Pat Doran Interview

Filed under: Classic News |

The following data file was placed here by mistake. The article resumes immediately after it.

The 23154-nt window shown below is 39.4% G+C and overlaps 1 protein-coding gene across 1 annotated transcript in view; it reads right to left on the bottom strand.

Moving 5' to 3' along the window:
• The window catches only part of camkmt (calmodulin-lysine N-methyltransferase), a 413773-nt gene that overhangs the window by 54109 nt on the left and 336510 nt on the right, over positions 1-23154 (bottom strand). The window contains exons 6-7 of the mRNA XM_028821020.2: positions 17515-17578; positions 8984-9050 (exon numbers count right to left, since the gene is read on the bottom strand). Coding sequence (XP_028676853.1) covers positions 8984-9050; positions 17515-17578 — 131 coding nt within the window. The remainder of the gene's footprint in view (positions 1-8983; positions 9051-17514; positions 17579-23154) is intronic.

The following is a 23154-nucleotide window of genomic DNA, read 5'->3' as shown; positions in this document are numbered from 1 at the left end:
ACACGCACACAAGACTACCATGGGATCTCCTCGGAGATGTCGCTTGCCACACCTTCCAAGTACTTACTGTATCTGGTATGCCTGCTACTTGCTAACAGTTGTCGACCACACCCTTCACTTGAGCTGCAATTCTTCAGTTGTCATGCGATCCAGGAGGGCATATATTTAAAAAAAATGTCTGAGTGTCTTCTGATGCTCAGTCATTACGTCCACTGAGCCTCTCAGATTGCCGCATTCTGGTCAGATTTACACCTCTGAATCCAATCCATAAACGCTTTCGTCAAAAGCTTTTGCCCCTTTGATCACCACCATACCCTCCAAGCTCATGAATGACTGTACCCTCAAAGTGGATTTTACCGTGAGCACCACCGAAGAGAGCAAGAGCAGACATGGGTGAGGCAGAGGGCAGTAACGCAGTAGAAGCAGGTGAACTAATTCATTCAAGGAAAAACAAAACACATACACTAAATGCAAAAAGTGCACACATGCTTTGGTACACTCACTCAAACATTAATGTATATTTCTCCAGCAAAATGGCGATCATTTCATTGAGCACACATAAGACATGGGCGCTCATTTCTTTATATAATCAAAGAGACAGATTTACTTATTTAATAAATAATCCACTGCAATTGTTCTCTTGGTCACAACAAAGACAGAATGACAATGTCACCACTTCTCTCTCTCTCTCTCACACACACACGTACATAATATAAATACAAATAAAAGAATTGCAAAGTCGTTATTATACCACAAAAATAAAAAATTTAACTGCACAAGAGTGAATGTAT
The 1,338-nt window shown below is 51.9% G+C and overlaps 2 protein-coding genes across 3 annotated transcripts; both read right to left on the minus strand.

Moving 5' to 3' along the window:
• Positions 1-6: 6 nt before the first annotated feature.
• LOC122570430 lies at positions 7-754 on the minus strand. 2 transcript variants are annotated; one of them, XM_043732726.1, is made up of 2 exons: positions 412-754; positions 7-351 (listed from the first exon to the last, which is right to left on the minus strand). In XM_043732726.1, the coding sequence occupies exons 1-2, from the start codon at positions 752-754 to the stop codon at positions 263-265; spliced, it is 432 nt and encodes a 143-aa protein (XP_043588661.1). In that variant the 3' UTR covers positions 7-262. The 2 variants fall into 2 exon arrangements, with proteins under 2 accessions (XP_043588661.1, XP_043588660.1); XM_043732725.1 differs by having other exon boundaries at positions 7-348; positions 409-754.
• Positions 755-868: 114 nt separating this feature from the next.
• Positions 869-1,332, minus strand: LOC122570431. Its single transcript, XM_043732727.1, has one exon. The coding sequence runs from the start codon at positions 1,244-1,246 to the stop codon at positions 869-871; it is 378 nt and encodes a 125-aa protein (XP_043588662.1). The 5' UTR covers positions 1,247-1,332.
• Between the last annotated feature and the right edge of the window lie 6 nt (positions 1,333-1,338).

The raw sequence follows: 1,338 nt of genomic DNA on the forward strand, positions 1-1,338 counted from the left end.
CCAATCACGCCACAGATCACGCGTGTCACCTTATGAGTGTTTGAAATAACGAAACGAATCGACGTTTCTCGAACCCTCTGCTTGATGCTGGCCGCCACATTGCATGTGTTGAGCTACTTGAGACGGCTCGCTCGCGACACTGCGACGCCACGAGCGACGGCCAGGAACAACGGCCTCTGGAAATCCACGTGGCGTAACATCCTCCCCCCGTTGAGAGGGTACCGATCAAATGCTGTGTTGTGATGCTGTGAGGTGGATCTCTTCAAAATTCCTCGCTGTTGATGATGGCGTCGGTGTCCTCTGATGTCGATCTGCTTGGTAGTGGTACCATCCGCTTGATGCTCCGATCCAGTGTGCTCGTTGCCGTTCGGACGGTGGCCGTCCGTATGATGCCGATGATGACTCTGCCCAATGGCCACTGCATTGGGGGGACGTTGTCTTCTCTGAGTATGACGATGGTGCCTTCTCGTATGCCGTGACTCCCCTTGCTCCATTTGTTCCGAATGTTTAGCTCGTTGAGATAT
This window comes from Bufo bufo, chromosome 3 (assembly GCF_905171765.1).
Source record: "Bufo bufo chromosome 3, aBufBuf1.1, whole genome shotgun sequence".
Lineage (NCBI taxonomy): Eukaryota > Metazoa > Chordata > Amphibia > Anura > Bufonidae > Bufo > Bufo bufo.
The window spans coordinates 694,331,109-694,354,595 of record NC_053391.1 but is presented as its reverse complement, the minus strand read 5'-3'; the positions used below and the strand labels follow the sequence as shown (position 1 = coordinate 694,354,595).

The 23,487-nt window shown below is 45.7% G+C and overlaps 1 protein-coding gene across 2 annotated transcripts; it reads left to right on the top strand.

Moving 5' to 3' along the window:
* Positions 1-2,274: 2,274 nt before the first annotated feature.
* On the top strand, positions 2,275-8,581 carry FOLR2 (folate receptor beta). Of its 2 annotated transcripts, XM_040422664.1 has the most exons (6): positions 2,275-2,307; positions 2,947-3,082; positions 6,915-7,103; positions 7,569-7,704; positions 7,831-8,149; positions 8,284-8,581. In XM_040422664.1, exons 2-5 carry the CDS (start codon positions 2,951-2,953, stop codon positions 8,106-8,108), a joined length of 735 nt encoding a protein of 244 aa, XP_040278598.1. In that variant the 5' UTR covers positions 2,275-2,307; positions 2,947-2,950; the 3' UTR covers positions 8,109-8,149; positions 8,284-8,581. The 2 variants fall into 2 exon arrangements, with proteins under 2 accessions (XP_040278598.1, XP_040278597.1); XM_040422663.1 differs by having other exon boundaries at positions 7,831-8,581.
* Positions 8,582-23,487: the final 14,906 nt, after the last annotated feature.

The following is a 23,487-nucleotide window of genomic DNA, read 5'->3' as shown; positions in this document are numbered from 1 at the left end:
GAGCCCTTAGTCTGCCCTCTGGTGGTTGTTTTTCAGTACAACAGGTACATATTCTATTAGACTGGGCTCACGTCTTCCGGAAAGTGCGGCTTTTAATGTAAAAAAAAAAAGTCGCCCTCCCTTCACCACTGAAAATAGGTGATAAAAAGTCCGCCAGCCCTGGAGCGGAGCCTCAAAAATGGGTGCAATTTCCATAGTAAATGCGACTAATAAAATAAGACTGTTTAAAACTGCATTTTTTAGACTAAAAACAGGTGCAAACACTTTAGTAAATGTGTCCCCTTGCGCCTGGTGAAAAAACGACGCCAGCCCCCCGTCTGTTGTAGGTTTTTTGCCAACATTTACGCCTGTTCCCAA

Pat DoranFor many years an ardent rally driver, Pat Doran suddenly switched to rallycross two years ago. In the beginning he made a bit of a name for himself as something of a wild man and someone to avoid at all costs. The midway through 1991 something radical happened and the driver from Walderslade became a respected member of the rallycross community and, moreover, a driver not only to watch, but beat. "When I bought the RS200, it was a brand new car built from parts at Boreham", he replied. "But it wasn't finished until half way through 1990 and France was the first event I did. It was a nice car but you couldn't drive it. It wouldn't turn in and we'd found the diffs had seized up and there was no power steering, so I was constantly making an idiot of myself, spinning the car everywhere and getting a bad name for myself." Pat manfully persevered with the undriveable RS200 but it wasn't until the 1990 Grand Prix that he managed to construct a power steering unit which made it a pleasure to drive. "It's made all the difference", he continued, "and it's like driving on rails now." By his own admission, Pat regards himself as 'boisterous', but he's a big chap and a real talker - probably something to do with the Irish ancestry deep rooted within him - and he tends to make himself heard. He certainly hasn't been slow asking for help from his fellow competitors and who better to ask than five times European Champion Martin Schanche. Doran stayed with Schanche in the week between the Norwegian Masters and the European Championship and he has nothing but praise for the Norwegian superstar, who helped put him on the right track. During the Masters event, I snapped two propshafts and the bell-housing in two separate heats. Martin lent us a propshaft and bell-housing, in fact he lent us loads of gear and gave us advice on how to stop breaking things", said Pat, who reckons the Norwegian round as the best and most professional of all the EC rounds. It was in Belgium in August that things began to look up for him, victory in the 'C' Final earning the Bow Waste/Shell-backed drive a place at the back of the 'B' Final. From there it was a 5th place and his first visit to parc ferme. A week later and Doran was in Holland where he set the fastest time in the first heat. Ultimately he wound up 3rd on the grid for the 'A' Final, only to have his propshaft snap as he left the line. He was next to Gollop in the 'A' Final of the Norwegian round but a clash between the two Brits left Doran 6th and last at the chequered flag. At Lydden he more than made amends by taking runner-up spot to Schanche, but not before many people reckoned he'd jumped the start in the 'A' Final. Doran now adopts the Kristoffersson method of 'counting down' from the red light to the green and going but admits, it can be a pretty close call. "I don't think I jumped the lights. I got away and followed Martin and he practically stopped on the apex of the corner, which he does so that people behind him lose momentum. I didn't even see Will. I followed Martin and when they stopped the race and we could see the fire, we were all really devastated." He continued: "We came round for the restart and again I didn't think I'd jumped the start. Well, now maybe I did, maybe I didn't, I don't know for certain." It wasn't really Pat's problem anyway, because the beams didn't detect a jump start but Gollop's accident certainly soured the Lydden round. Despite his 12 years as a rally driver, 32-year old Doran has always wanted to do rallycross. He brings from rallying many ideas for professional improvement to the sport to which he is now totally committed and would like to see the presentation of rallycross greatly improved to raise the image and thereby attract better sponsorship for these supercars, which costs thousands to build.Tags:,